As far as the other addition I would like to make at this time, it is relative to the story Nathan told David, about the ewe lamb. This is why this reading is chosen to accompany a Gospel reading about Jesus talking about bread from his Father; and, it is why the alternative Track 2 Old Testament reading comes from Exodus, talking about the Israelites complaining to Moses about not having “fleshpots” in the wilderness, like they had back in Egypt. We do not read how Moses probably got fed up with the complaints and told them, “Well you worshipped lords back where they had fleshpots and now you worship Yahweh. Learn the name and get with the program, The way to a sinful life is easy. Just follow the footprints to the sea and then jump in.”


When the Israelites complained to Moses, like the Jewish pilgrims complained to Jesus, the people who run around calling Yahweh a “lord” are the same ones who never tell anyone the Israelites left Egypt with all their livestock. Given the vegetation in the wilderness was not as lush as it was in Egypt, the had a source of milk; and, from milk can be made cheese. If need be, they could sacrifice some lambs every Passover; so, they were not really starving from a lack of food. They were complaining because the rich Israelites – the one with most of the sheep, goats, and cattle – were tired of being expected to share with the poor Israelites, who had no animals one just one ewe lamb they bought from a rich Israelite.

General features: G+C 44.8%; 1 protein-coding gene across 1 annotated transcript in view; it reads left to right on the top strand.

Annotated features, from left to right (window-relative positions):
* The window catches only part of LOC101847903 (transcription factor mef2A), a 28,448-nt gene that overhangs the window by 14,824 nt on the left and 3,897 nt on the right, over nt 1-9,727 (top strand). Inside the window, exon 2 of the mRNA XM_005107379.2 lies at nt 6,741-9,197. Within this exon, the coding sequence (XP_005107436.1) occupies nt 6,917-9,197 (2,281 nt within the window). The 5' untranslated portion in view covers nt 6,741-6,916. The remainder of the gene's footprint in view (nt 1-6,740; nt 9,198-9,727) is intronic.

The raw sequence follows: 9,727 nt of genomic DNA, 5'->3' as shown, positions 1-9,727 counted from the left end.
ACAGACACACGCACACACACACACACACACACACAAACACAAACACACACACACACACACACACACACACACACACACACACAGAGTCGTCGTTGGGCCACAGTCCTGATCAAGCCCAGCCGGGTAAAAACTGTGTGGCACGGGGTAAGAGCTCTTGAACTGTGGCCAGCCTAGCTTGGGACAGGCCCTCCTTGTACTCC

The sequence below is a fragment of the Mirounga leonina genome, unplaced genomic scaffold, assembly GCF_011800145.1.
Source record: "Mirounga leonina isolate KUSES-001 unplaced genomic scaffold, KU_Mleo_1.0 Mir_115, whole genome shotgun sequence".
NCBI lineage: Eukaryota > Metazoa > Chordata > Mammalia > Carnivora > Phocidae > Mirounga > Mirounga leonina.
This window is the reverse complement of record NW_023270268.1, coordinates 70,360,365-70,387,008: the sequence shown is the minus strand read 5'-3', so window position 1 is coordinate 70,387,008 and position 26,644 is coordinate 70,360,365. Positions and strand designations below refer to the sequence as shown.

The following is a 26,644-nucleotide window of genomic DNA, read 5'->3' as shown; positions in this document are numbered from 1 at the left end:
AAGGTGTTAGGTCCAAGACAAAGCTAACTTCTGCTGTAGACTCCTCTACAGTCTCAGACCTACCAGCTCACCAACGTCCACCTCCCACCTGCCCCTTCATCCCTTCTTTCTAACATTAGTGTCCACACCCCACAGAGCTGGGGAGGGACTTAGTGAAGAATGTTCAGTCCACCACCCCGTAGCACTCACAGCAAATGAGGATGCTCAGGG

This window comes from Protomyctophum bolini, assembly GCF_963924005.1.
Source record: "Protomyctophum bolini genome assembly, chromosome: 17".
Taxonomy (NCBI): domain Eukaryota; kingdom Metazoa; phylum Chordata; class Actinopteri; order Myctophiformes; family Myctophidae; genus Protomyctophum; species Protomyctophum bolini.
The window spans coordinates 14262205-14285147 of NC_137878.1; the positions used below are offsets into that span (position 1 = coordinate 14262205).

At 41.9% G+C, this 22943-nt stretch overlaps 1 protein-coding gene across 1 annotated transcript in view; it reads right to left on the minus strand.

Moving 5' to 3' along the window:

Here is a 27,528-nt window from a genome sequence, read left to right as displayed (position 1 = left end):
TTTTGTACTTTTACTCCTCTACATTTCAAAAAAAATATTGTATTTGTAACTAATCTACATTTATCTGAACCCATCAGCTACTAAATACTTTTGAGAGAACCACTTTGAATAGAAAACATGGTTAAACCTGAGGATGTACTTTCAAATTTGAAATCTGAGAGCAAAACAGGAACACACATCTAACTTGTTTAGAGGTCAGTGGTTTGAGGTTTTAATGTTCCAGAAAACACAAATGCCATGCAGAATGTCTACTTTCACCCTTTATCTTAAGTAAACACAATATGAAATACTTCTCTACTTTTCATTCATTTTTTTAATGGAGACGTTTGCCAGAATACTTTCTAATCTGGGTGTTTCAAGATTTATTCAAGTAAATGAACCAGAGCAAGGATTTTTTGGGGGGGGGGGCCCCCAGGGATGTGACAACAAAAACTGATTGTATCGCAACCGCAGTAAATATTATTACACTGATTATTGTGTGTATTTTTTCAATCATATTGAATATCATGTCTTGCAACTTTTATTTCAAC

Likewise, any pilgrim traveler far away from home would never think about traveling without some trail mix or jerky in their bags, because it gets costly feeding the family for two months on the road. This means all the people who reclined on the grass to be fed by Jesus and his apostles had their own food with them. They knew there were no marketplaces at the Jesus ‘open air synagogue,’ so many of them probably told the apostles, “Here, take some of mine to pass out.” That would easily explain how twelve extra baskets of leftovers was gathered, wouldn’t it?